The new measures are being introduced ahead of next year’s general election
New Zealand will ban large foreign political donations and anonymous online advertisements amid concerns over outside interference in next year’s general election.New legislation will reduce the limit for overseas donations from NZ$1,500 ($975; £750) to $33.Online advertisements will have to show the details of who paid for them.Officials did not say which countries prompted the move, but experts believe China’s activities were the catalyst.The country will go the polls in late 2020, when Prime Minister Jacinda Ardern from the Labour Party is expected to seek a second term. ‘Defining what is political advertising is hard’
Google to restrict political adverts worldwide
“The risk of foreign interference in elections is a growing international phenomenon and can take many forms, including donations,” Justice Minister Andrew Little said in a statement. “New Zealand is not immune from this risk.”The UK blocks foreign donations over £500 while Australia limits them to A$1,000 ($685; £527).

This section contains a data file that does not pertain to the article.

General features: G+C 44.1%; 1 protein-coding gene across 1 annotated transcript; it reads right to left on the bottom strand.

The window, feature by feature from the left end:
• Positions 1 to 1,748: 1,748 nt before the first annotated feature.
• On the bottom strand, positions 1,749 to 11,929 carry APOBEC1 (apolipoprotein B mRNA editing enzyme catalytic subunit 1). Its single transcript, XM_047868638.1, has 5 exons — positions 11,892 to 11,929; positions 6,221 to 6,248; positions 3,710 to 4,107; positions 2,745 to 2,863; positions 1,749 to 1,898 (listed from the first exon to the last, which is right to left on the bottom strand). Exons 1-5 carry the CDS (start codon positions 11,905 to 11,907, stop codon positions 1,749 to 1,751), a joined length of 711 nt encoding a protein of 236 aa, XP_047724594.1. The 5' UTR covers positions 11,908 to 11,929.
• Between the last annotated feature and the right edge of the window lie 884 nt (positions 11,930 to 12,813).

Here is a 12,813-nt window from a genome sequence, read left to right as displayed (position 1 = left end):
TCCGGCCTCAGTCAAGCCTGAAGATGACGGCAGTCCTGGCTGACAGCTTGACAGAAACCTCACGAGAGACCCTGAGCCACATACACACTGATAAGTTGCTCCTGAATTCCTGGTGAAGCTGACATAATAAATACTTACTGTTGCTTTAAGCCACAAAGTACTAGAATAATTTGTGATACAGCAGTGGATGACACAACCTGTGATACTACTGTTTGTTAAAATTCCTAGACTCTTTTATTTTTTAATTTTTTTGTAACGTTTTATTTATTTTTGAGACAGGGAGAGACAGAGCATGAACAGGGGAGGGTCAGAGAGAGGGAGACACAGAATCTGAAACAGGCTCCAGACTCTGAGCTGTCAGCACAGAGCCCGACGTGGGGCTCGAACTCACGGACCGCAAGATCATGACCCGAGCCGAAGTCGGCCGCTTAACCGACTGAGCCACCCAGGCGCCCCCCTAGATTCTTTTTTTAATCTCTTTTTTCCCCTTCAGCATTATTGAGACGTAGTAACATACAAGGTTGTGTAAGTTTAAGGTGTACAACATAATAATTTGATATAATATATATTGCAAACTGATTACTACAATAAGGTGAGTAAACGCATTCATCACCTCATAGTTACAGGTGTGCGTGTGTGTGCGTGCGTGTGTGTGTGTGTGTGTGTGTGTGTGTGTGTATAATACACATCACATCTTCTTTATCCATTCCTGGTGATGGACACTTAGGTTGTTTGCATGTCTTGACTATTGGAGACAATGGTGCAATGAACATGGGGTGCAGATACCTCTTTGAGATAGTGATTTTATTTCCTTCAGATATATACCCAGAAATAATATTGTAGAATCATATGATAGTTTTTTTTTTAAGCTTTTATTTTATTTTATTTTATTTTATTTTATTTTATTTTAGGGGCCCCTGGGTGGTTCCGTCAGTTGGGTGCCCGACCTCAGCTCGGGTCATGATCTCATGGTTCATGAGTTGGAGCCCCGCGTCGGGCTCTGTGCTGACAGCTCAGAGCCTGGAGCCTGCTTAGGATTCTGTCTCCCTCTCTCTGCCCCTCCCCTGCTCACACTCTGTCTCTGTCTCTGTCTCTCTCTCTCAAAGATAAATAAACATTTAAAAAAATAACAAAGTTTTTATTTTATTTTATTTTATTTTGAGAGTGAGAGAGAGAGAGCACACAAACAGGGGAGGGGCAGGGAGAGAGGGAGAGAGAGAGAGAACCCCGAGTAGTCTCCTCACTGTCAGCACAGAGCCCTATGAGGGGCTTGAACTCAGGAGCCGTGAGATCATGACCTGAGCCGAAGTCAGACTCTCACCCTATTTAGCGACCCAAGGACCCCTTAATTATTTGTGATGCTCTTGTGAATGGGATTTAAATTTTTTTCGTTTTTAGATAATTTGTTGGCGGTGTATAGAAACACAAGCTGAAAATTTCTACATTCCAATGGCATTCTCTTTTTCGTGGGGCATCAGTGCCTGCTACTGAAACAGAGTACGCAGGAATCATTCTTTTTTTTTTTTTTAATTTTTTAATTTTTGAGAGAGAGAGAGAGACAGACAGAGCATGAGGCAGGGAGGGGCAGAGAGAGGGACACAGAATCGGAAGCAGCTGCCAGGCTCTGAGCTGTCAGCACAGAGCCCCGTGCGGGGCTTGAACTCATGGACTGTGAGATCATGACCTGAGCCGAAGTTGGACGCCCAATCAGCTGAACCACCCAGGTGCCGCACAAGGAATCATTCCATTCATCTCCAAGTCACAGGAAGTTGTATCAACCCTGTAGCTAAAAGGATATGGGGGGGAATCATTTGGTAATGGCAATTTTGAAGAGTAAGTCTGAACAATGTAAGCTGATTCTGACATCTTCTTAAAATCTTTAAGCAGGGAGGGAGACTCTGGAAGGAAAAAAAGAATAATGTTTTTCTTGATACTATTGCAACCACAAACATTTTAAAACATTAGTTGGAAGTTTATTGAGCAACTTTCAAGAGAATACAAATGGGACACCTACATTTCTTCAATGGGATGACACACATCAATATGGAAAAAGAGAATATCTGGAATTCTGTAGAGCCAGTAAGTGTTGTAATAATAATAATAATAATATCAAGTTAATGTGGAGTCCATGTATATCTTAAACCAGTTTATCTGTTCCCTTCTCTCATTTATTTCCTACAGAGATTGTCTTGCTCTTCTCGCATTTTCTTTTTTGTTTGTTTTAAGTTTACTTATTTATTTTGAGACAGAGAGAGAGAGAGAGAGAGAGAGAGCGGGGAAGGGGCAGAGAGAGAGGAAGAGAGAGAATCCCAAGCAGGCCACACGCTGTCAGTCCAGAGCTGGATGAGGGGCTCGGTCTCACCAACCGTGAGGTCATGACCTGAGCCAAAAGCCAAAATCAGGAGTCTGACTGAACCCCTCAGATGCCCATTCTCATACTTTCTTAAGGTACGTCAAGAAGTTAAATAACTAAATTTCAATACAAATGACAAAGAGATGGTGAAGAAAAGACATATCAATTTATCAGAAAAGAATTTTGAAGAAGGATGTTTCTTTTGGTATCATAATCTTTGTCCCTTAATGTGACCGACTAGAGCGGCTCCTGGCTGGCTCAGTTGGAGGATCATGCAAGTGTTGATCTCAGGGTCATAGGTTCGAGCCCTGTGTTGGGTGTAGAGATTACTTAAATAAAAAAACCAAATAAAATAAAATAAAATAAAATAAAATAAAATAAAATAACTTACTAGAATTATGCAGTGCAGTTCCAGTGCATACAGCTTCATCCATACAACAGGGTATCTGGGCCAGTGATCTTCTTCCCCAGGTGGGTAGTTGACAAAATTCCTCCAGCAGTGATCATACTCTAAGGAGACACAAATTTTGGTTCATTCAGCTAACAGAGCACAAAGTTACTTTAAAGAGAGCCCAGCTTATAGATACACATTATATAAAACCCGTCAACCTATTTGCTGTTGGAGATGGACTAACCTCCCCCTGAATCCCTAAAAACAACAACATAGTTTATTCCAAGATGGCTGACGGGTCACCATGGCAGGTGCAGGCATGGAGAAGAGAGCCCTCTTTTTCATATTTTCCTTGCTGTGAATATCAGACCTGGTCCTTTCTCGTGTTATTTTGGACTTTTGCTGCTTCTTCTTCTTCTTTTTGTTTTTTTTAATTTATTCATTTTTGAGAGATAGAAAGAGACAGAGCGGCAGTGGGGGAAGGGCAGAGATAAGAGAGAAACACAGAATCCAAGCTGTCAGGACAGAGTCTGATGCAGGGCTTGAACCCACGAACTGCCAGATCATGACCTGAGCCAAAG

Media playback is unsupported on your device
Media captionHow election campaigns could target you onlineThe new legislation, introduced by the government in Parliament on Tuesday, also requires that the names and addresses of those paying for political advertisements in all mediums should accompany them.The move, Mr Little said, aimed to reduce the “avalanche of fake-news social-media ads” seen in other countries’ elections. The measures need to be approved by Parliament, where the governing coalition has a majority.The minister cited a Canadian intelligence report, published earlier this year, which said cyber-attacks targeted half the national elections held in major democracies in 2018.In April, New Zealand’s intelligence chief, Rebecca Kitteridge, said there were concerns about activities by foreign state actors, adding that outside interference in the country’s election was possible.Meanwhile, US intelligence agencies have concluded that Russia carried out a campaign of cyber-attacks and fake news stories planted on social media to influence the outcome of the 2016 presidential election. Russia has denied any wrongdoing.